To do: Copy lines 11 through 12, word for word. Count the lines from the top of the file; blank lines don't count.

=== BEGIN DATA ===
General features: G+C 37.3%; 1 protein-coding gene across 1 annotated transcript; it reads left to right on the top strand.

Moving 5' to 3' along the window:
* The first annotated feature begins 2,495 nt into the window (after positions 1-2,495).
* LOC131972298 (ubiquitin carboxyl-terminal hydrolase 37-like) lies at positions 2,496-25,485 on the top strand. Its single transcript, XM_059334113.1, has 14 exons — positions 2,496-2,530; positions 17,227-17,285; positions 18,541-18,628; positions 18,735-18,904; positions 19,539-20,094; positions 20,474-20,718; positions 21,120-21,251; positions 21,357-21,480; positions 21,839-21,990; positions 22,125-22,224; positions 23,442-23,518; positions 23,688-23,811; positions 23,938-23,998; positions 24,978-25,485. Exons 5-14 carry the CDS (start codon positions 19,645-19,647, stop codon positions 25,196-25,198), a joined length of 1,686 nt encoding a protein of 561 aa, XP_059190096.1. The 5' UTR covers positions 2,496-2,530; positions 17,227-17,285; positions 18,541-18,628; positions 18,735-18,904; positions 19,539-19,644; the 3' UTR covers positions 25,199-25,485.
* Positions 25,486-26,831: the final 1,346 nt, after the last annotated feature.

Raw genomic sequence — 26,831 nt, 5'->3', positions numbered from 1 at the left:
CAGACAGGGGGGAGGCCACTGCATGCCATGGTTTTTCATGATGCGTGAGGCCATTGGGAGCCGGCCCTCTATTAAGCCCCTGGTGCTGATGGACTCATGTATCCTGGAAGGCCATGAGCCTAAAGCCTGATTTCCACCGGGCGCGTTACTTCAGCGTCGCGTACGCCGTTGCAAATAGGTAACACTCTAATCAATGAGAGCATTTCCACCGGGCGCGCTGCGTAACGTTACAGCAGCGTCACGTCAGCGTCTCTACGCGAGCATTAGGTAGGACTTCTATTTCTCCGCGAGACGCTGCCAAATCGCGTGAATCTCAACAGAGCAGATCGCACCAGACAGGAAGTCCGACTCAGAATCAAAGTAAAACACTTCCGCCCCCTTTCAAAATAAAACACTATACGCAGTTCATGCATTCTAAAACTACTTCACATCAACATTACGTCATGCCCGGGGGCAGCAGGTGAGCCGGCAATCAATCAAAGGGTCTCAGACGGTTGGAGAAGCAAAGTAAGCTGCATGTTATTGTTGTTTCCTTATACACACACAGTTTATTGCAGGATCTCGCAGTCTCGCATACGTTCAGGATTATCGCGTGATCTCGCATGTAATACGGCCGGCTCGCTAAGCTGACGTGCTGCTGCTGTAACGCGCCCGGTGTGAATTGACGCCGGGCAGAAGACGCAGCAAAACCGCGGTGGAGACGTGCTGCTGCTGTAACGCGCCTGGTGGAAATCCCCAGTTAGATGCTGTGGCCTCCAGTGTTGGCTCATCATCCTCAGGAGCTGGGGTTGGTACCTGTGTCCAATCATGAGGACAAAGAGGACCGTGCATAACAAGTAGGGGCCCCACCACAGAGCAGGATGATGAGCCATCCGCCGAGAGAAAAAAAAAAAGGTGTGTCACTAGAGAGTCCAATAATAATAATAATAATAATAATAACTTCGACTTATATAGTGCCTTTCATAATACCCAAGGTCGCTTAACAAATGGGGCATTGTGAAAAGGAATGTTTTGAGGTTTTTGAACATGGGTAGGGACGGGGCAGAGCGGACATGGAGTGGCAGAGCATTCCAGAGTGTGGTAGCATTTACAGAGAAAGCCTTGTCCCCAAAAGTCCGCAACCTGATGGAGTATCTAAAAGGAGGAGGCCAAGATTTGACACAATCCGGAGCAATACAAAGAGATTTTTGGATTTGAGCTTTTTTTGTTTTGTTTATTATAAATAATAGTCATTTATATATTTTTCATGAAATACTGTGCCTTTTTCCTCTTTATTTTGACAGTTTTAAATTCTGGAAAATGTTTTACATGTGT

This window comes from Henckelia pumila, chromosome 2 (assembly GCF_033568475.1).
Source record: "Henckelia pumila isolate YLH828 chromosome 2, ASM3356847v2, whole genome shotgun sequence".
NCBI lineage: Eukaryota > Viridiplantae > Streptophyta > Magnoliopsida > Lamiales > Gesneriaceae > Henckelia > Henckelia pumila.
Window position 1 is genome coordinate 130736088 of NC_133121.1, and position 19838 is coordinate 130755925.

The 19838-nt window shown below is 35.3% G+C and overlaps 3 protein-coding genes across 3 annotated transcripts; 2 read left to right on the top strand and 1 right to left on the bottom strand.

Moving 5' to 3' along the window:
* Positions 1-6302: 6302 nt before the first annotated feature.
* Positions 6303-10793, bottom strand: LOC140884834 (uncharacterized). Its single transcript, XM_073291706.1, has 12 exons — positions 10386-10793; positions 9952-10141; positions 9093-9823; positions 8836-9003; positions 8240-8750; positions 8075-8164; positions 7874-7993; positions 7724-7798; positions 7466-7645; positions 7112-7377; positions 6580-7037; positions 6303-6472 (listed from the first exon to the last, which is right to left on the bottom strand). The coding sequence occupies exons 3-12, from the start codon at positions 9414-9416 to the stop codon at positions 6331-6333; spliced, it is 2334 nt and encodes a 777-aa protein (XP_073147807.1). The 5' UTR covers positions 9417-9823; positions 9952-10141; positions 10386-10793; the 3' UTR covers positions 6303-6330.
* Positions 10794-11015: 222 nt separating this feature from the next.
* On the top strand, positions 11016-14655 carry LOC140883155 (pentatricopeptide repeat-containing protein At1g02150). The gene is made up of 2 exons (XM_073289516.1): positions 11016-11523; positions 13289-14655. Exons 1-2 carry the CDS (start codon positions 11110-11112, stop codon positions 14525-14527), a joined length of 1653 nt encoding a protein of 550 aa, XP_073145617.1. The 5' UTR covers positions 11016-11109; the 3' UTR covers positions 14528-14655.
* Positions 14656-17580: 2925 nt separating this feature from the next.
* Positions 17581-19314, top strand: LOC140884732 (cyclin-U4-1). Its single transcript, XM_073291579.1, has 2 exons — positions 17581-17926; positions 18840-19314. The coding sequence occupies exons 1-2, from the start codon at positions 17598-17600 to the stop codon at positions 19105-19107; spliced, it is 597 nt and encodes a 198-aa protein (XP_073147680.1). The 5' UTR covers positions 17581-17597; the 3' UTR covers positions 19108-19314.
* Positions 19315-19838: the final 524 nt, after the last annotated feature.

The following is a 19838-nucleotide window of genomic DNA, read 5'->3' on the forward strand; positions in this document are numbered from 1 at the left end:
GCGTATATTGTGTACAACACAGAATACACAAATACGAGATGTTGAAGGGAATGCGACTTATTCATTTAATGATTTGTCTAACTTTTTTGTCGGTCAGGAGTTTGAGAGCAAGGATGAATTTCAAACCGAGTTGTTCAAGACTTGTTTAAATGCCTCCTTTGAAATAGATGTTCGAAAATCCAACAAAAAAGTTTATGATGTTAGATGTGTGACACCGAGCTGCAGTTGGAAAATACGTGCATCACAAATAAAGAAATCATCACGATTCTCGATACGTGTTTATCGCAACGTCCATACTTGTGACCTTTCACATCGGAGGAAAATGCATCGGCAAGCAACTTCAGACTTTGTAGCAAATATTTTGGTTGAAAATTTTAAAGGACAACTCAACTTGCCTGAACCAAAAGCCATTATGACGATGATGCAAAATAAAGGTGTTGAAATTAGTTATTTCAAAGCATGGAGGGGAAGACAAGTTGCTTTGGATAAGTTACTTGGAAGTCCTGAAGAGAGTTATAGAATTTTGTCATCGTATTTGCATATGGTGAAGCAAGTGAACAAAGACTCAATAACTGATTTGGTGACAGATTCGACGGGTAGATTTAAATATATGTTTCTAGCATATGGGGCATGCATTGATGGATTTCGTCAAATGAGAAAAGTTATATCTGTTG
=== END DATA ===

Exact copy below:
Window position 1 is genome coordinate 130736088 of NC_133121.1, and position 19838 is coordinate 130755925.

The 19838-nt window shown below is 35.3% G+C and overlaps 3 protein-coding genes across 3 annotated transcripts; 2 read left to right on the top strand and 1 right to left on the bottom strand.